Offering a wide array of simple soft goods in leather and canvas, Portland, Oregon-based Red Clouds Collective is the brainchild of Jason Brown, Owen Johnson, Seth Neefus and Dan Weaver. "There's a bunch of us that come from the skateboard and hip-hop industries," says Brown. "We do a lot of different kinds of art, but not many of us have been able to make a living of it."
As long-time veterans of the snowboarding industry—Brown rode professionally for Burton and helped co-found CAPiTA snowboards; Neefus worked for influential glove company Grenade—the friends realized that their buisness-based knowledge of the industry could help get a few inventive ideas off the ground. "We've seen what good marketing can do, if you believe in the product," says Brown.
At first the four directors drew up an extensive policy document to set a few ground rules regarding pay percentages and how to cover materials, tools and marketing. With Brown and Neefus handling the business side, the rest of the collective is left free to snowboard, skate and simply create. "If you do that, people come up with more interesting ideas," Brown says. "We wanted to capture that."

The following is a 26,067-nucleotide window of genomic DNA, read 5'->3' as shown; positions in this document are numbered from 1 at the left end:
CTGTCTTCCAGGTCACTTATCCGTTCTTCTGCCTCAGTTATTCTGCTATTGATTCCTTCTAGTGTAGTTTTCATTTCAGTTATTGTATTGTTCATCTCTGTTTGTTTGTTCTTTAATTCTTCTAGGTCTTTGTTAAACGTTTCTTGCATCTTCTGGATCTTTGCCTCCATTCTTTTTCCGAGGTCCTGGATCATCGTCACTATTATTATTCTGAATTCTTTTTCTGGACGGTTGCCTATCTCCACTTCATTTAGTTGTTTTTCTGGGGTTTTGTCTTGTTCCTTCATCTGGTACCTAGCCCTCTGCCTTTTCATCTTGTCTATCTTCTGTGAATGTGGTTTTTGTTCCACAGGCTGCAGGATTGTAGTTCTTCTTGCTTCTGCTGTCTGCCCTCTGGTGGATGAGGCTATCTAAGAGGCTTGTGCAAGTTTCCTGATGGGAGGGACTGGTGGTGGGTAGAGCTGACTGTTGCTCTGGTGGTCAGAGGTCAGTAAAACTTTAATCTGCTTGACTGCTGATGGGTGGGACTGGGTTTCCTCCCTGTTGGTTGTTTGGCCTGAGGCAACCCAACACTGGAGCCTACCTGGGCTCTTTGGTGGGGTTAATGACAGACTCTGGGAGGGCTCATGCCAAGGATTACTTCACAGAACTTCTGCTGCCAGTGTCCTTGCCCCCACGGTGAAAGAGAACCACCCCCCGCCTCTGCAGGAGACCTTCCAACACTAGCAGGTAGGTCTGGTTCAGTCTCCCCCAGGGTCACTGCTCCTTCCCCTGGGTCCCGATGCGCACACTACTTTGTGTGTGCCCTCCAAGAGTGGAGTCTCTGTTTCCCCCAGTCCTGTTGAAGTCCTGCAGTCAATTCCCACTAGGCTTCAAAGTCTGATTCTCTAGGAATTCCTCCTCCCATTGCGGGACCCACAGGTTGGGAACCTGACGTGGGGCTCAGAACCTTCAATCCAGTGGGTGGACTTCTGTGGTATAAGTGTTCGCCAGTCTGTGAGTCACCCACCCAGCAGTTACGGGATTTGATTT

Their business model also allows for turning products around rapidly. Each of the four founders has a studio, so with a large number of willing hands and an equally extensive assortment of skills—the collective's members include woodworkers, artists, photographers, bag designers and even musicians—an idea can materialize, be photographed and sold within a matter of weeks. According to Brown, they start by getting things online quickly. From there, he says, "If you like it, then we offer it to the shops. We love working with shops. It's better if you hold the products in your hands."
One of their first creations was the GOODbook, which came about in an appropriately organic fashion. Neefus was unsatisfied with his store-bought iPhone case and ended up making one for himself out of paper, incorporating a sketchbook and a wallet in the process. After showing it to a few people in Portland, the collective looked at leather-making processes online and began crafting the books by hand. Eight months after Neefus first had the idea, the collective can barely keep up with demand.
Images courtesy of Red Clouds Collective